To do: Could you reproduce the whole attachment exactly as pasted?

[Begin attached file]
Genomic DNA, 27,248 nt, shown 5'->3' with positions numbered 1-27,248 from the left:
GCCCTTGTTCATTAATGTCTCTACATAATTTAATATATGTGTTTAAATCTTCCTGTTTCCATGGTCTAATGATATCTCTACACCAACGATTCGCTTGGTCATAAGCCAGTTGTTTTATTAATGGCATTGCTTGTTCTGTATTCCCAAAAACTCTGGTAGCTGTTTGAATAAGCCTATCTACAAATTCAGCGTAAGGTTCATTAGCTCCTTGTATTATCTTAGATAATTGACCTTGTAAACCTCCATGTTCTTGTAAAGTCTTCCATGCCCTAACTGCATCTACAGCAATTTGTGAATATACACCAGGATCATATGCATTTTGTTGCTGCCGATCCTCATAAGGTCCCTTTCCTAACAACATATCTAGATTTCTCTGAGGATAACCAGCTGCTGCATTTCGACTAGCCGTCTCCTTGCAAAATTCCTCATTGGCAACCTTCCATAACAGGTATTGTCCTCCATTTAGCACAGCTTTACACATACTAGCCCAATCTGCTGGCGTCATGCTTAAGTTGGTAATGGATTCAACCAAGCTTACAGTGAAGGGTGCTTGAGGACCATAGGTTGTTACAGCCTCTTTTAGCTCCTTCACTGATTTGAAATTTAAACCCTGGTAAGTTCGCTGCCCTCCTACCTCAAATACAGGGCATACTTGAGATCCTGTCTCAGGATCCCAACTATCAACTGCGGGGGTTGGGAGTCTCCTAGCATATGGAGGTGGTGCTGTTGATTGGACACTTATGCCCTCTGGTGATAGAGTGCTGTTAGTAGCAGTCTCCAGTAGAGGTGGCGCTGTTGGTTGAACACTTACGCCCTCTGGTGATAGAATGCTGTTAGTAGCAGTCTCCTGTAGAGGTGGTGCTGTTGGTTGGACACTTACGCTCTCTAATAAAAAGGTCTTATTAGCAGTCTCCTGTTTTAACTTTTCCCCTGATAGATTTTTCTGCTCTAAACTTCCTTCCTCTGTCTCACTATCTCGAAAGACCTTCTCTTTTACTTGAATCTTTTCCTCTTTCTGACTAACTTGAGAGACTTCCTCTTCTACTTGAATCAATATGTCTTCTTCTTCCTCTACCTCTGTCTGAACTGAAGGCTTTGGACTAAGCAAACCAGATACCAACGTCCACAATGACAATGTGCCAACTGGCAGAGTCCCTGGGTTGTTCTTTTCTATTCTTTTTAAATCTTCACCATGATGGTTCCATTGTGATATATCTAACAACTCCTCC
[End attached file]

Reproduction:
Genomic DNA, 27,248 nt, shown 5'->3' with positions numbered 1-27,248 from the left:
GCCCTTGTTCATTAATGTCTCTACATAATTTAATATATGTGTTTAAATCTTCCTGTTTCCATGGTCTAATGATATCTCTACACCAACGATTCGCTTGGTCATAAGCCAGTTGTTTTATTAATGGCATTGCTTGTTCTGTATTCCCAAAAACTCTGGTAGCTGTTTGAATAAGCCTATCTACAAATTCAGCGTAAGGTTCATTAGCTCCTTGTATTATCTTAGATAATTGACCTTGTAAACCTCCATGTTCTTGTAAAGTCTTCCATGCCCTAACTGCATCTACAGCAATTTGTGAATATACACCAGGATCATATGCATTTTGTTGCTGCCGATCCTCATAAGGTCCCTTTCCTAACAACATATCTAGATTTCTCTGAGGATAACCAGCTGCTGCATTTCGACTAGCCGTCTCCTTGCAAAATTCCTCATTGGCAACCTTCCATAACAGGTATTGTCCTCCATTTAGCACAGCTTTACACATACTAGCCCAATCTGCTGGCGTCATGCTTAAGTTGGTAATGGATTCAACCAAGCTTACAGTGAAGGGTGCTTGAGGACCATAGGTTGTTACAGCCTCTTTTAGCTCCTTCACTGATTTGAAATTTAAACCCTGGTAAGTTCGCTGCCCTCCTACCTCAAATACAGGGCATACTTGAGATCCTGTCTCAGGATCCCAACTATCAACTGCGGGGGTTGGGAGTCTCCTAGCATATGGAGGTGGTGCTGTTGATTGGACACTTATGCCCTCTGGTGATAGAGTGCTGTTAGTAGCAGTCTCCAGTAGAGGTGGCGCTGTTGGTTGAACACTTACGCCCTCTGGTGATAGAATGCTGTTAGTAGCAGTCTCCTGTAGAGGTGGTGCTGTTGGTTGGACACTTACGCTCTCTAATAAAAAGGTCTTATTAGCAGTCTCCTGTTTTAACTTTTCCCCTGATAGATTTTTCTGCTCTAAACTTCCTTCCTCTGTCTCACTATCTCGAAAGACCTTCTCTTTTACTTGAATCTTTTCCTCTTTCTGACTAACTTGAGAGACTTCCTCTTCTACTTGAATCAATATGTCTTCTTCTTCCTCTACCTCTGTCTGAACTGAAGGCTTTGGACTAAGCAAACCAGATACCAACGTCCACAATGACAATGTGCCAACTGGCAGAGTCCCTGGGTTGTTCTTTTCTATTCTTTTTAAATCTTCACCATGATGGTTCCATTGTGATATATCTAACAACTCCTCC